create an Identity header containing that base64 signature string. create an Identity header containing that base64 signature string.
It will also add an HTTPS URL where its certificate is made It will also add an HTTPS URL where its certificate is made
available. With those two headers added, the message looks like: available. With those two headers added, the message looks like the
following:
BYE sip:alice@pc33.atlanta.example.com SIP/2.0 BYE sip:alice@pc33.atlanta.example.com SIP/2.0
Via: SIP/2.0/TLS 192.0.2.4;branch=z9hG4bKnashds10 Via: SIP/2.0/TLS 192.0.2.4;branch=z9hG4bKnashds10
Max-Forwards: 70 Max-Forwards: 70
From: Bob <sip:bob@biloxi.example.org>;tag=a6c85cf From: Bob <sip:bob@biloxi.example.org>;tag=a6c85cf
To: Alice <sip:alice@atlanta.example.com>;tag=1928301774 To: Alice <sip:alice@atlanta.example.com>;tag=1928301774
Date: Thu, 21 Feb 2002 14:19:51 GMT Date: Thu, 21 Feb 2002 14:19:51 GMT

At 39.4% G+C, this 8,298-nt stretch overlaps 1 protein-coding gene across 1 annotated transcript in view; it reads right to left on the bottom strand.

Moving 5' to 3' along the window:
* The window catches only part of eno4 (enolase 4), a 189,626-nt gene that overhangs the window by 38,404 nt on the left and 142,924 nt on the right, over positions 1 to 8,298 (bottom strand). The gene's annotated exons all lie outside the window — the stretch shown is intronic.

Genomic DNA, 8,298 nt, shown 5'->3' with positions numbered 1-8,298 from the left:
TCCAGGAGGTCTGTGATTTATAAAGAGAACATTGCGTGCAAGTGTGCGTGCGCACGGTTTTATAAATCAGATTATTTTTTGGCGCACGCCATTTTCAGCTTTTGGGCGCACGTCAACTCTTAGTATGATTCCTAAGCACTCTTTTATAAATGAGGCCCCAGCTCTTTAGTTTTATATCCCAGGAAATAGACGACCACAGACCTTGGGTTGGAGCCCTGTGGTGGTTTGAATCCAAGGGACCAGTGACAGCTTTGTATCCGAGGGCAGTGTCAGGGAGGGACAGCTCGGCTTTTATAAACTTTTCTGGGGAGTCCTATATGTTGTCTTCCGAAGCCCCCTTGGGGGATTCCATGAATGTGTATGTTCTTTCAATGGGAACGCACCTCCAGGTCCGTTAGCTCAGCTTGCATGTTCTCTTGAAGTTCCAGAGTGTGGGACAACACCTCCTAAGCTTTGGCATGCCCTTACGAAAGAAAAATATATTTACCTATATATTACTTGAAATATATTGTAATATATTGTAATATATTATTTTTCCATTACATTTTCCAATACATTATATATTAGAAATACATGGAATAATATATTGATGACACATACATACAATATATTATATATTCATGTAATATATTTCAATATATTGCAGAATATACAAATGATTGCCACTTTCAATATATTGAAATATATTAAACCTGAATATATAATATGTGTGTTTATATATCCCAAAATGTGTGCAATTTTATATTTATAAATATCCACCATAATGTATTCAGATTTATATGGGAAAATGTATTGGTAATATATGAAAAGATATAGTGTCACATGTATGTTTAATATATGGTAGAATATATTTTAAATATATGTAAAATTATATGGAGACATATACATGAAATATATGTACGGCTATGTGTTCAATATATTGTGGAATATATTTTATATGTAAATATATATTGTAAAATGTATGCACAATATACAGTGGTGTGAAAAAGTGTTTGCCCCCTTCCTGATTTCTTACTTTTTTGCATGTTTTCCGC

Call-ID: a84b4c76e66710 Call-ID: a84b4c76e66710
CSeq: 231 BYE CSeq: 231 BYE
Identity: "vvXEPaukq60Jd1M7Ag0CeCiI0cGfgV0uAyJA7UdpkT82E1TkWFJhc8DTDV5xnafv Identity:
wKtekBNpfc0sbW2gfK7i/FRMNLuYOIk9aH9Oc+GhvR5J+m1uw1e2WBSYXH3FQJKM "sv5CTo05KqpSmtHt3dcEiO/1CWTSZtnG3iV+1nmurLXV/HmtyNS7Ltrg9dlxkWzo
p94gYvRM3hD0P081WBGgxXlaN5LFplIKE25n4FzLhBc=" eU7d7OV8HweTTDobV3itTmgPwCFjaEmMyEI3d7SyN21yNDo2ER/Ovgtw0Lu5csIp
pPqOg1uXndzHbG7mR6Rl9BnUhHufVRbp51Mn3w0gfUs="
Identity-Info: <https://biloxi.example.org/biloxi.cer>;alg=rsa-sha1 Identity-Info: <https://biloxi.example.org/biloxi.cer>;alg=rsa-sha1
Content-Length: 0 Content-Length: 0
biloxi.example.org then forwards the request normally. biloxi.example.org then forwards the request normally.
11. Identity and the TEL URI Scheme 11. Identity and the TEL URI Scheme
Since many SIP applications provide a VoIP service, telephone numbers Since many SIP applications provide a Voice over IP (VoIP) service,
are commonly used as identities in SIP deployments. In the majority telephone numbers are commonly used as identities in SIP deployments.